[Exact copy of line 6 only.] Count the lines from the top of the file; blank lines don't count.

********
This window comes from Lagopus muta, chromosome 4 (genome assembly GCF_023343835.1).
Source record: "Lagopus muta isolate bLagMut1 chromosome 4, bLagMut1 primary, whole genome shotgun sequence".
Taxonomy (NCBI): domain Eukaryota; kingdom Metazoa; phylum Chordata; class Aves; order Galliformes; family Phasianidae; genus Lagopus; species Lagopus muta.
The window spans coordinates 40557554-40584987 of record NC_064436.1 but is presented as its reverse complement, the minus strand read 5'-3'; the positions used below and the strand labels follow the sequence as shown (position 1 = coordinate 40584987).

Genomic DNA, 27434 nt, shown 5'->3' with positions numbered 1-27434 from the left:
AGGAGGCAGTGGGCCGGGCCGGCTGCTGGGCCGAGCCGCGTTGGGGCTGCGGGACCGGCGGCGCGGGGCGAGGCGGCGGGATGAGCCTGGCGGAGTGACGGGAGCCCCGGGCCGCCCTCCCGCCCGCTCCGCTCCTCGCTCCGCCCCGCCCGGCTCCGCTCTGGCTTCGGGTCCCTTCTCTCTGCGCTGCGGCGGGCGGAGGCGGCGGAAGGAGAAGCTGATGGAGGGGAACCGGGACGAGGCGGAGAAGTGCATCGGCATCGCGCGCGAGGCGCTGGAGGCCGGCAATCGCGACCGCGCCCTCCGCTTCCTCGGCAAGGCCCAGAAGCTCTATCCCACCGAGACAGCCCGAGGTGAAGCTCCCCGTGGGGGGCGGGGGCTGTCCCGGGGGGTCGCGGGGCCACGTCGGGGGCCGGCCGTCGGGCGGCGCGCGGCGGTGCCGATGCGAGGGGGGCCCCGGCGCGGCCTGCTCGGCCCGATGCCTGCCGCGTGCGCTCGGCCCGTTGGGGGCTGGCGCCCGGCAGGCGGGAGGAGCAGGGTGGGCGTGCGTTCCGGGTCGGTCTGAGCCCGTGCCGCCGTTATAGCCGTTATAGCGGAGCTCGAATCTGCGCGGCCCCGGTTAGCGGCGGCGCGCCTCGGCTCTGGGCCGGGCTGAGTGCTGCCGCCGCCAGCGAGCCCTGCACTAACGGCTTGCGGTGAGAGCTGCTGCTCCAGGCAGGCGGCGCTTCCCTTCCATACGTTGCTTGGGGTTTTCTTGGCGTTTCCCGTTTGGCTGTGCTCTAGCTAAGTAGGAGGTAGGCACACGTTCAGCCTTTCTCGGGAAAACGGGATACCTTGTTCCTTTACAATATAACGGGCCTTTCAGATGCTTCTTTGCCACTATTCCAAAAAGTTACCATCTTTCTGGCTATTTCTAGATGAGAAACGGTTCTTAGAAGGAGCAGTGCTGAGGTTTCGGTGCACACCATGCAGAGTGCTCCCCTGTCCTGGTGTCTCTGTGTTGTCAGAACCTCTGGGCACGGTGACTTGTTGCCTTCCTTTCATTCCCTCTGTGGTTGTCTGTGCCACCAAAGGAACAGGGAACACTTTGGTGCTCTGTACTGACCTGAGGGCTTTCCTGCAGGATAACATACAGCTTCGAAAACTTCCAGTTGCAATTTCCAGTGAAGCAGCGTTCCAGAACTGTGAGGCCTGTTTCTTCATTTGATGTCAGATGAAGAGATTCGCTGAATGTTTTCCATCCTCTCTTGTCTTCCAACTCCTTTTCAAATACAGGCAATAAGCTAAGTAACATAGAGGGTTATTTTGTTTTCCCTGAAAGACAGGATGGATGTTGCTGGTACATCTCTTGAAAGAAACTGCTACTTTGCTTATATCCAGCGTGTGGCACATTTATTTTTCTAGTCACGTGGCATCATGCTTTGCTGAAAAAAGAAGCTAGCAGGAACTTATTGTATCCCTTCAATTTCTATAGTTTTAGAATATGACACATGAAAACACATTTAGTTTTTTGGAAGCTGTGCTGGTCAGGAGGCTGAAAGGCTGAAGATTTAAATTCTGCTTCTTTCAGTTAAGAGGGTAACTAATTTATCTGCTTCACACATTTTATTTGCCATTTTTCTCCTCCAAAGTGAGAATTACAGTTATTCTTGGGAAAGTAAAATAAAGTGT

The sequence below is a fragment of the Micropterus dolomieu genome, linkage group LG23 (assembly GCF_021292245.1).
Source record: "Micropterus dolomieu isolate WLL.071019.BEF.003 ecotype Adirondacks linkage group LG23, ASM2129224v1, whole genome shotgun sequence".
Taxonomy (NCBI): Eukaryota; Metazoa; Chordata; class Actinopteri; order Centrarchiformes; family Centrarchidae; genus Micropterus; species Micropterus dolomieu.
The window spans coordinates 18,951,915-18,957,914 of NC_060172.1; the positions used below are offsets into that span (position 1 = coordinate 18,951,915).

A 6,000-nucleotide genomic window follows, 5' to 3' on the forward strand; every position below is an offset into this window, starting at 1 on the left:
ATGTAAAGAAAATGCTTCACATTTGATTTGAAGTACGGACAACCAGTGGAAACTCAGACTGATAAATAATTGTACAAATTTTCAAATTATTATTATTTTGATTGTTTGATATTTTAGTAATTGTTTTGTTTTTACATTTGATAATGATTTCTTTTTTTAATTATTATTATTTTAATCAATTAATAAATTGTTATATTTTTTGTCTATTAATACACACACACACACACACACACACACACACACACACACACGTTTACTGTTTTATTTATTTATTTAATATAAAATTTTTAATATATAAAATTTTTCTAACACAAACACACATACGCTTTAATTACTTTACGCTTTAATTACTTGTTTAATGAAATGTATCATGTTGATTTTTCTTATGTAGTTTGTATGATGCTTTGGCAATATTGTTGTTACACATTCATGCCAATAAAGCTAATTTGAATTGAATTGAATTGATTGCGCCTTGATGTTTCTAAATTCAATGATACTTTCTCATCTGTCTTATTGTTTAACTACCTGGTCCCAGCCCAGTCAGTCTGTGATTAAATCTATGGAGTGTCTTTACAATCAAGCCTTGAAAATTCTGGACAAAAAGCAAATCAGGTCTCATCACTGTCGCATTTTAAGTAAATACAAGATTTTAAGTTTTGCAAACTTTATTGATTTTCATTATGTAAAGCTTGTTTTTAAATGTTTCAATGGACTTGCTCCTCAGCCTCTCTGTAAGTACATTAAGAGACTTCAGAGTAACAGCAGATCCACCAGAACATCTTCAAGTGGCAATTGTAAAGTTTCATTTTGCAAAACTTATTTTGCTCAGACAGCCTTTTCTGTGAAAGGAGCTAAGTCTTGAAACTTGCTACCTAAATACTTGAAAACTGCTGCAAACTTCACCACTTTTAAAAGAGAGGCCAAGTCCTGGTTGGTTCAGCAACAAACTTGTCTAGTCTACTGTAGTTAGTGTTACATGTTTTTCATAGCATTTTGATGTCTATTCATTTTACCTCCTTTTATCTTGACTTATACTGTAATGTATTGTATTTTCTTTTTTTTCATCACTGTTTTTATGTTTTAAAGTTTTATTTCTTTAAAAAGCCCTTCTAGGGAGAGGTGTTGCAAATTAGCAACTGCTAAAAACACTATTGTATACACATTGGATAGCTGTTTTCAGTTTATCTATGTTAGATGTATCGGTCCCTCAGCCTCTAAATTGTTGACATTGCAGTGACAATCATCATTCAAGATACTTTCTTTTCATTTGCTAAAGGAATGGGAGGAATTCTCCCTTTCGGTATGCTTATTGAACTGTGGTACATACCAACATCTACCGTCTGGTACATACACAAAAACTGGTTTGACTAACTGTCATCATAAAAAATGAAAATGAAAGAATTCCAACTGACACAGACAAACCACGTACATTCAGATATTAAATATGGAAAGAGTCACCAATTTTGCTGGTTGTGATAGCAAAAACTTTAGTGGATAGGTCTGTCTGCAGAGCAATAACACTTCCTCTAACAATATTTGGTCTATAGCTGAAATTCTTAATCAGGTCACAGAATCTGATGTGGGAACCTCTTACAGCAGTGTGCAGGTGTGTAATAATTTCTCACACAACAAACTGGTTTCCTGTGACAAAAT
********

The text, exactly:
AGGAGGCAGTGGGCCGGGCCGGCTGCTGGGCCGAGCCGCGTTGGGGCTGCGGGACCGGCGGCGCGGGGCGAGGCGGCGGGATGAGCCTGGCGGAGTGACGGGAGCCCCGGGCCGCCCTCCCGCCCGCTCCGCTCCTCGCTCCGCCCCGCCCGGCTCCGCTCTGGCTTCGGGTCCCTTCTCTCTGCGCTGCGGCGGGCGGAGGCGGCGGAAGGAGAAGCTGATGGAGGGGAACCGGGACGAGGCGGAGAAGTGCATCGGCATCGCGCGCGAGGCGCTGGAGGCCGGCAATCGCGACCGCGCCCTCCGCTTCCTCGGCAAGGCCCAGAAGCTCTATCCCACCGAGACAGCCCGAGGTGAAGCTCCCCGTGGGGGGCGGGGGCTGTCCCGGGGGGTCGCGGGGCCACGTCGGGGGCCGGCCGTCGGGCGGCGCGCGGCGGTGCCGATGCGAGGGGGGCCCCGGCGCGGCCTGCTCGGCCCGATGCCTGCCGCGTGCGCTCGGCCCGTTGGGGGCTGGCGCCCGGCAGGCGGGAGGAGCAGGGTGGGCGTGCGTTCCGGGTCGGTCTGAGCCCGTGCCGCCGTTATAGCCGTTATAGCGGAGCTCGAATCTGCGCGGCCCCGGTTAGCGGCGGCGCGCCTCGGCTCTGGGCCGGGCTGAGTGCTGCCGCCGCCAGCGAGCCCTGCACTAACGGCTTGCGGTGAGAGCTGCTGCTCCAGGCAGGCGGCGCTTCCCTTCCATACGTTGCTTGGGGTTTTCTTGGCGTTTCCCGTTTGGCTGTGCTCTAGCTAAGTAGGAGGTAGGCACACGTTCAGCCTTTCTCGGGAAAACGGGATACCTTGTTCCTTTACAATATAACGGGCCTTTCAGATGCTTCTTTGCCACTATTCCAAAAAGTTACCATCTTTCTGGCTATTTCTAGATGAGAAACGGTTCTTAGAAGGAGCAGTGCTGAGGTTTCGGTGCACACCATGCAGAGTGCTCCCCTGTCCTGGTGTCTCTGTGTTGTCAGAACCTCTGGGCACGGTGACTTGTTGCCTTCCTTTCATTCCCTCTGTGGTTGTCTGTGCCACCAAAGGAACAGGGAACACTTTGGTGCTCTGTACTGACCTGAGGGCTTTCCTGCAGGATAACATACAGCTTCGAAAACTTCCAGTTGCAATTTCCAGTGAAGCAGCGTTCCAGAACTGTGAGGCCTGTTTCTTCATTTGATGTCAGATGAAGAGATTCGCTGAATGTTTTCCATCCTCTCTTGTCTTCCAACTCCTTTTCAAATACAGGCAATAAGCTAAGTAACATAGAGGGTTATTTTGTTTTCCCTGAAAGACAGGATGGATGTTGCTGGTACATCTCTTGAAAGAAACTGCTACTTTGCTTATATCCAGCGTGTGGCACATTTATTTTTCTAGTCACGTGGCATCATGCTTTGCTGAAAAAAGAAGCTAGCAGGAACTTATTGTATCCCTTCAATTTCTATAGTTTTAGAATATGACACATGAAAACACATTTAGTTTTTTGGAAGCTGTGCTGGTCAGGAGGCTGAAAGGCTGAAGATTTAAATTCTGCTTCTTTCAGTTAAGAGGGTAACTAATTTATCTGCTTCACACATTTTATTTGCCATTTTTCTCCTCCAAAGTGAGAATTACAGTTATTCTTGGGAAAGTAAAATAAAGTGT